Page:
Thursday, February 04, 2016

Thoughts on Cluster Hiring

A few days ago, IHE had a story about UC Riverside’s efforts to move to a “cluster hiring” strategy for hiring faculty. It sounds like they’ve had a bumpy ride, with one initiative trying to serve a host of different goals.  All politics is local, so I’ll stay out of the particulars of that one, but having seen the aftermath of a cluster-hiring binge, I can offer some thoughts on it generally.

Cluster hiring is the practice of concentrating hires in one or a few departments or areas for a year, as opposed to spreading hires around.  

It has its virtues.  

For one, it helps with diversity.  When a department gets to make, say, four hires in one shot, it’s much harder for folks to object to a non-traditional candidate or two.  Everybody can get their favorite.  

Relatedly, it can help with issues of critical mass.  When a given department is entirely fifty and above, a thirty-year-old newbie can feel very much on the spot.  But when that newbie has a few counterparts starting at the same time, she isn’t so isolated.  Having a cohort can make it easier to avoid being bullied, and can shift the culture of a department that has grown a little too entrenched.  A single hire might be overwhelmed, but a group has power just through sheer numbers.  

Cluster hiring can allow a department to attain critical mass in a curricular area in one fell swoop, too.  For a college trying to start a program in a new area, a single hire might not be enough.

It can also offer ways around zero-sum conflicts.  Instead of having to choose among the loyal long-serving adjunct, the minority candidate with a new degree, and the techie who loves teaching online, why not hire all three?  For a department chair, that’s a remarkably elegant solution.

All of that said, though, I’ve seen the downsides, and they aren’t pretty.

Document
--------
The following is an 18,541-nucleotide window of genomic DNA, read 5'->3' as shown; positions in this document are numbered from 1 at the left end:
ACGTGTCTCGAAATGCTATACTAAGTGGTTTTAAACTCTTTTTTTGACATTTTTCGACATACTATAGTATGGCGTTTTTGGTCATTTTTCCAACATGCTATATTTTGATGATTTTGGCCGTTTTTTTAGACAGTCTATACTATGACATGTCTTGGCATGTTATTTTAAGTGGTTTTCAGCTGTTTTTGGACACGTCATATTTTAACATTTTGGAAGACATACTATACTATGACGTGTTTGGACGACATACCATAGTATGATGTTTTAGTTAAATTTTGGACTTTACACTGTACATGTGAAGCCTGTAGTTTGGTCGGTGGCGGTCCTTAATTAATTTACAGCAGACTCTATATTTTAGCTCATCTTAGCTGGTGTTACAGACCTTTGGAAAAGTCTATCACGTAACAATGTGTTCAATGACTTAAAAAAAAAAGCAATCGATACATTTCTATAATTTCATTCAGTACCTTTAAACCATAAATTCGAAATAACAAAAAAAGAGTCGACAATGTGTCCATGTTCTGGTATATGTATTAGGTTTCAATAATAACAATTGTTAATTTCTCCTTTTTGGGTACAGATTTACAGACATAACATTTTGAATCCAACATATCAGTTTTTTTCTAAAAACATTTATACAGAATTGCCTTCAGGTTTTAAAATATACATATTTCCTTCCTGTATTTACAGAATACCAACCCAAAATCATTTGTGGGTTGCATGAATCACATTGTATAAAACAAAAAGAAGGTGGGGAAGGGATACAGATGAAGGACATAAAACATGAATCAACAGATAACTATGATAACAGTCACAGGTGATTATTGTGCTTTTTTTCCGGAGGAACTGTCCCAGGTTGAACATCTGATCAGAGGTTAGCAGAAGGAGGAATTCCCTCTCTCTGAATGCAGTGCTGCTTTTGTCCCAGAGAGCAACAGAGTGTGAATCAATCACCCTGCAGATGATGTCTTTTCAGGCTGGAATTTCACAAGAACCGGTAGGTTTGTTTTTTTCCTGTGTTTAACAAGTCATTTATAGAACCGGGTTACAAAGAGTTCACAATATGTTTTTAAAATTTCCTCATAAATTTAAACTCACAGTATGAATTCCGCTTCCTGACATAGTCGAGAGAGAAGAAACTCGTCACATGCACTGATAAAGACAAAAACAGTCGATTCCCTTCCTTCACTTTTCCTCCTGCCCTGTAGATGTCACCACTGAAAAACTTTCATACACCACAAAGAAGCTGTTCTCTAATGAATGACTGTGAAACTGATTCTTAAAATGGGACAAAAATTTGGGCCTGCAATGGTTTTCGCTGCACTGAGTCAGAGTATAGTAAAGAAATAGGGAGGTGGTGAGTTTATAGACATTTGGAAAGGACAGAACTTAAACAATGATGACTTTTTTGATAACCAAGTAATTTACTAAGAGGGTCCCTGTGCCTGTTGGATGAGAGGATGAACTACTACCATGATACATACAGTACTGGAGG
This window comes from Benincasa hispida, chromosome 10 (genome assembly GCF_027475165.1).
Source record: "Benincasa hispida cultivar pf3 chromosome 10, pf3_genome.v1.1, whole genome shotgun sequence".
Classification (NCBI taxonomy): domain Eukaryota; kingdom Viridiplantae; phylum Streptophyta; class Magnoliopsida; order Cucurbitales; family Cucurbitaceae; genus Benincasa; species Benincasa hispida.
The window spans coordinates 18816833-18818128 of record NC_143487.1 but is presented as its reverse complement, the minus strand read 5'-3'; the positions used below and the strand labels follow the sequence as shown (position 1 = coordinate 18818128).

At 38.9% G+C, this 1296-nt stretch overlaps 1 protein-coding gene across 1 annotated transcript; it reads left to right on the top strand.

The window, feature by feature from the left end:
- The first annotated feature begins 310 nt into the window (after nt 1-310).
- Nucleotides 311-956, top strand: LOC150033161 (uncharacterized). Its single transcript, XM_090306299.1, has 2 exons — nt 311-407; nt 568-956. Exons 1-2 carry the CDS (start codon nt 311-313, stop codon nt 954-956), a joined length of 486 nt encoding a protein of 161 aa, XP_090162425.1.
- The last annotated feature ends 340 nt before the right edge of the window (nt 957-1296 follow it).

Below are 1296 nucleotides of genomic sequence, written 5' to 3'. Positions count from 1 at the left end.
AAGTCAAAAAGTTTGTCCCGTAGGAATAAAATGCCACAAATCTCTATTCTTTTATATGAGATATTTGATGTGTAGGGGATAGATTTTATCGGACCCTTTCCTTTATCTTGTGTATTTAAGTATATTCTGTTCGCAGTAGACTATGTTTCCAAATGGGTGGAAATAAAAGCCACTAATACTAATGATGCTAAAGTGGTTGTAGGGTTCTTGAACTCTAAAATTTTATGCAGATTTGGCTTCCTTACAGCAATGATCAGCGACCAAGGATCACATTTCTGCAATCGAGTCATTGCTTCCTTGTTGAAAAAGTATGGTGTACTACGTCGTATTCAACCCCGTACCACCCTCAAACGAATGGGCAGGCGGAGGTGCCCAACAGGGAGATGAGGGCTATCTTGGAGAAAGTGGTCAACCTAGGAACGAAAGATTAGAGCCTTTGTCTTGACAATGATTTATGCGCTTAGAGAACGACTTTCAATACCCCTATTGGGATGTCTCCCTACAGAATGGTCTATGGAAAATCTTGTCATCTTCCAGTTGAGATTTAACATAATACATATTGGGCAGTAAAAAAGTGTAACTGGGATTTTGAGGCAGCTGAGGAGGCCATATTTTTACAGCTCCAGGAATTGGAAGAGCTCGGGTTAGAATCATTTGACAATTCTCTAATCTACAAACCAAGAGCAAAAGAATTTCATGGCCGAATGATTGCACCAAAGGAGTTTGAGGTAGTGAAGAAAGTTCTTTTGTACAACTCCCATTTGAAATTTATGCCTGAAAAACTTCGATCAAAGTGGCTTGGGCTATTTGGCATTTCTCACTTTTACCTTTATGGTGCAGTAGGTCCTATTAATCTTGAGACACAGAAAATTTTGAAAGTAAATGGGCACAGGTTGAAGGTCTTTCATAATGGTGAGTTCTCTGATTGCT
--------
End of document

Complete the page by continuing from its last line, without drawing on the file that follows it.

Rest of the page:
The most obvious one is that cluster hiring only works if you know you’ll be able to repeat it year after year, with departments taking turns.  If the money goes away after the first or second round, you’ll be stuck with some pretty glaring imbalances among departments, and those imbalances could last a while.  I walked into that at Holyoke.  When I got there, the English department had just hired a bunch, and math was waiting its turn.  Then the money went away.  Although the FTE’s were similar, English had twenty full-timers while math had ten.  It took me years to get back to something more balanced, adding one or two at a time to math as the opportunity arose.  In the meantime, the strain on the math department was considerable.

If money is inconstant, better to spend it more evenhandedly while it’s there.  Otherwise, you can get frozen in a bad spot for years.

Cluster hiring can also lead to internal resentment.  “You have enough money for them to get five new people, but I’m down two positions in two years?”  Unless the money fairy dropped by -- and she has been seriously slacking for some time now -- you cobble together a cluster for one area by shaving positions from a bunch of others, usually by attrition.  If those other areas are already struggling, which many of them probably are, then you’re hurting a lot of people to please a few.  Do not take that lightly.

Finally, and I know some people don’t want to hear this, the fifth hire in a batch often isn’t quite as strong as the first.  I’ve seen plenty of searches where we wished we could have hired the top two instead of the top one; I don’t think I’ve ever seen one where we wished we could have hired the top five.  Given the scarcity of funding for full-time positions, I’m not a fan of hiring the fifth-best for one area while starving out other areas entirely.  I’d bet that if a department hired five people in one year, the average quality would be lower than if it hired one person a year for five years.  Measured strictly by attrition, that has been true.  And in the meantime, the multiple other areas that would have been starved for years would be able to hire the best, too.  

I get the temptation for cluster hiring, and under some very narrow and specific circumstances, I could be persuaded.  But unless you know the money will flow for years, nobody is shorthanded, and you can’t achieve diversity any other way, I’m skeptical.  

Wise and worldly readers, have you ever seen it done right?  Is there a way around the “imbalances frozen in amber” problem?